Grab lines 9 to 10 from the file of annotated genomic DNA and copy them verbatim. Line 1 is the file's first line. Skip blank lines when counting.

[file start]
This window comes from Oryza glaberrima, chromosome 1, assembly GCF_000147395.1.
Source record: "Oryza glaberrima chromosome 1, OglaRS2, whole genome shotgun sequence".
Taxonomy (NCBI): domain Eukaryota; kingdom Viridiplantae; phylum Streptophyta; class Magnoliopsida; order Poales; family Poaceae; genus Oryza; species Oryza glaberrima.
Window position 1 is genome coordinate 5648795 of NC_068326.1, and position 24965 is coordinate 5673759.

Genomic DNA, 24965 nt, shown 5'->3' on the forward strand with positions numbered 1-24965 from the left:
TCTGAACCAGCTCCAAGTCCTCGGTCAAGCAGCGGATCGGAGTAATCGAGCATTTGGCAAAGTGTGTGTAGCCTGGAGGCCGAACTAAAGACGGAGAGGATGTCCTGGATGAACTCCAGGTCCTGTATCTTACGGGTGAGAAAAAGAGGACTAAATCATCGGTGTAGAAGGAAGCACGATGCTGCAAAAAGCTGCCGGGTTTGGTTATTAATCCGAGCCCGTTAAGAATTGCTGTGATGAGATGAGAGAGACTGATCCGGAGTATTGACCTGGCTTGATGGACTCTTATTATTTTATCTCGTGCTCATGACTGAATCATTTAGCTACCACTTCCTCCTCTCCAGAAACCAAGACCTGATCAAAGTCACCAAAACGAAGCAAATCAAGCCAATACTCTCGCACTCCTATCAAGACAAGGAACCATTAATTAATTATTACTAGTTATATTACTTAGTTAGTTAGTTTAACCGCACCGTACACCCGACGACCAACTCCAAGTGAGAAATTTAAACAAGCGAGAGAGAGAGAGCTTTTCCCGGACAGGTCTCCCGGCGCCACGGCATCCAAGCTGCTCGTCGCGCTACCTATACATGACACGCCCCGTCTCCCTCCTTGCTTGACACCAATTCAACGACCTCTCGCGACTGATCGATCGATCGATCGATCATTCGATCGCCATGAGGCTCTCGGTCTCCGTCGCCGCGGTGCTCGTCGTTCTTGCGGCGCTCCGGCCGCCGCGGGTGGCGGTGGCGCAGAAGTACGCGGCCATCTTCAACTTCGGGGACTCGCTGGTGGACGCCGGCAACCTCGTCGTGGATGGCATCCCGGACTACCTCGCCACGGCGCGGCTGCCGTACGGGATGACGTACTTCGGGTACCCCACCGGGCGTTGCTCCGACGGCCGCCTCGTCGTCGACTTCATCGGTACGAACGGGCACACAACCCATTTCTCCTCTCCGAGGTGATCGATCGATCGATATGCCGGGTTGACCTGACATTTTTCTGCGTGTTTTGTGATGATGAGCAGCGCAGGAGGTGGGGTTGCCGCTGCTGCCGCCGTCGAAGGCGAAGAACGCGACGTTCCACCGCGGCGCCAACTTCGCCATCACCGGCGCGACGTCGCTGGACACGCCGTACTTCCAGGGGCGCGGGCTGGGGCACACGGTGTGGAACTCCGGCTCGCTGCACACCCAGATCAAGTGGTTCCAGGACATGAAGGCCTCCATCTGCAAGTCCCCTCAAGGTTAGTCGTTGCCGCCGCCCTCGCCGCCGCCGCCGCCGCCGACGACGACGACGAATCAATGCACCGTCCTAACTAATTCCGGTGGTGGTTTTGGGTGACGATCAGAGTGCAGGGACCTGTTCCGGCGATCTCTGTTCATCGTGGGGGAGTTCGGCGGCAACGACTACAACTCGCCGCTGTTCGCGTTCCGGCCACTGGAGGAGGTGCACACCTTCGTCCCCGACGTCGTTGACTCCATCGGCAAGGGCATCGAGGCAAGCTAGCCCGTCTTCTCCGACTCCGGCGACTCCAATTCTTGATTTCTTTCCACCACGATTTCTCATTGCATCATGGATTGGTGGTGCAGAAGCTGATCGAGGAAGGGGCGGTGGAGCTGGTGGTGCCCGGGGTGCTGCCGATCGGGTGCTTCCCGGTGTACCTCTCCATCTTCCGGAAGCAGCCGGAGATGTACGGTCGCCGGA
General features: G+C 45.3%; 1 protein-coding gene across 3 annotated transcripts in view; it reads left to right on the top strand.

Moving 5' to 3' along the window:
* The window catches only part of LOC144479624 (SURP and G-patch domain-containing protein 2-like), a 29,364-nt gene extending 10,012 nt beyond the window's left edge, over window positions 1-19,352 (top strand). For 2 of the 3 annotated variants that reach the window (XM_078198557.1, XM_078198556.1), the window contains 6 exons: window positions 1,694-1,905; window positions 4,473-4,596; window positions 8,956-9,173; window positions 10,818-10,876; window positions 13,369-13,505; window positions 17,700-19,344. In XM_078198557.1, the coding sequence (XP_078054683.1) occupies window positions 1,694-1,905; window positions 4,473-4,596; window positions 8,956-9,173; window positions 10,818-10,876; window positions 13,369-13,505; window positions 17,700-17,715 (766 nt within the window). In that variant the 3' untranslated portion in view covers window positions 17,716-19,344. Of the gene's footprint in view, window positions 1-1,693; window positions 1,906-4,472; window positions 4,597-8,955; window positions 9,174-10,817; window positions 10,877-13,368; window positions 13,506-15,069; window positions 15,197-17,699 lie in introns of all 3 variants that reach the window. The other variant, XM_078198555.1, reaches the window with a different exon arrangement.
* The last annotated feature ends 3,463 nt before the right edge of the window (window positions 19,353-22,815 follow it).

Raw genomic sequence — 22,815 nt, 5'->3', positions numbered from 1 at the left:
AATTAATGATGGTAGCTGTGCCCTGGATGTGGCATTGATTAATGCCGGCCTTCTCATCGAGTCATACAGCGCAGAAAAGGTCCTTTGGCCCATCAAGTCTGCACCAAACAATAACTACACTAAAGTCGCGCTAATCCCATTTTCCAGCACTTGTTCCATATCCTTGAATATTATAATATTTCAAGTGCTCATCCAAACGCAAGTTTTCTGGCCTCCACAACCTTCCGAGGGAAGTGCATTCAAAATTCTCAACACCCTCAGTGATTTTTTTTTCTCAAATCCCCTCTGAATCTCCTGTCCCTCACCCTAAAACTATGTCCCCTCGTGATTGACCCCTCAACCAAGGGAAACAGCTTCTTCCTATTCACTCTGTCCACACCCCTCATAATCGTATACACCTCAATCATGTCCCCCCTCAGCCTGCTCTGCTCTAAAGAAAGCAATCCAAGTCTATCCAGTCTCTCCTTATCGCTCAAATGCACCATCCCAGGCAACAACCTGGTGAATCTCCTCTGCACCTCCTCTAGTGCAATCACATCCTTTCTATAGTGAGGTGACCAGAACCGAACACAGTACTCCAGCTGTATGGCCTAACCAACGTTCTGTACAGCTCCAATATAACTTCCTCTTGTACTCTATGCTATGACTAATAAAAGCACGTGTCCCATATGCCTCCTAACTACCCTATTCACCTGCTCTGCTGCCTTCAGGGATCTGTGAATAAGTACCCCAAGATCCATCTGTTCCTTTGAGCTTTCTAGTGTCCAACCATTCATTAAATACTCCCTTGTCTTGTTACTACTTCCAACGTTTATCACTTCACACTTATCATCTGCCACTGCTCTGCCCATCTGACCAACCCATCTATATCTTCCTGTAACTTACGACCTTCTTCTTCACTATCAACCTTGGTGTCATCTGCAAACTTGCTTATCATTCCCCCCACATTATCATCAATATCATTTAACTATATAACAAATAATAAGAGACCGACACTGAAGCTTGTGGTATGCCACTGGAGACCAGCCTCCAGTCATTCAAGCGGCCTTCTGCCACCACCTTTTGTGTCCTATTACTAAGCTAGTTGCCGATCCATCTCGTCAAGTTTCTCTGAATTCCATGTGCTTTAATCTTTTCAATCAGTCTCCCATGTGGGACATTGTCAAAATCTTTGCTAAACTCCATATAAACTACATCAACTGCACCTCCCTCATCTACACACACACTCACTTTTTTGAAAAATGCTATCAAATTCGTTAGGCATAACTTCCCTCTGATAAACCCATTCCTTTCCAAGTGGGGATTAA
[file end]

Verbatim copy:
* The window catches only part of LOC144479624 (SURP and G-patch domain-containing protein 2-like), a 29,364-nt gene extending 10,012 nt beyond the window's left edge, over window positions 1-19,352 (top strand). For 2 of the 3 annotated variants that reach the window (XM_078198557.1, XM_078198556.1), the window contains 6 exons: window positions 1,694-1,905; window positions 4,473-4,596; window positions 8,956-9,173; window positions 10,818-10,876; window positions 13,369-13,505; window positions 17,700-19,344. In XM_078198557.1, the coding sequence (XP_078054683.1) occupies window positions 1,694-1,905; window positions 4,473-4,596; window positions 8,956-9,173; window positions 10,818-10,876; window positions 13,369-13,505; window positions 17,700-17,715 (766 nt within the window). In that variant the 3' untranslated portion in view covers window positions 17,716-19,344. Of the gene's footprint in view, window positions 1-1,693; window positions 1,906-4,472; window positions 4,597-8,955; window positions 9,174-10,817; window positions 10,877-13,368; window positions 13,506-15,069; window positions 15,197-17,699 lie in introns of all 3 variants that reach the window. The other variant, XM_078198555.1, reaches the window with a different exon arrangement.
* The last annotated feature ends 3,463 nt before the right edge of the window (window positions 19,353-22,815 follow it).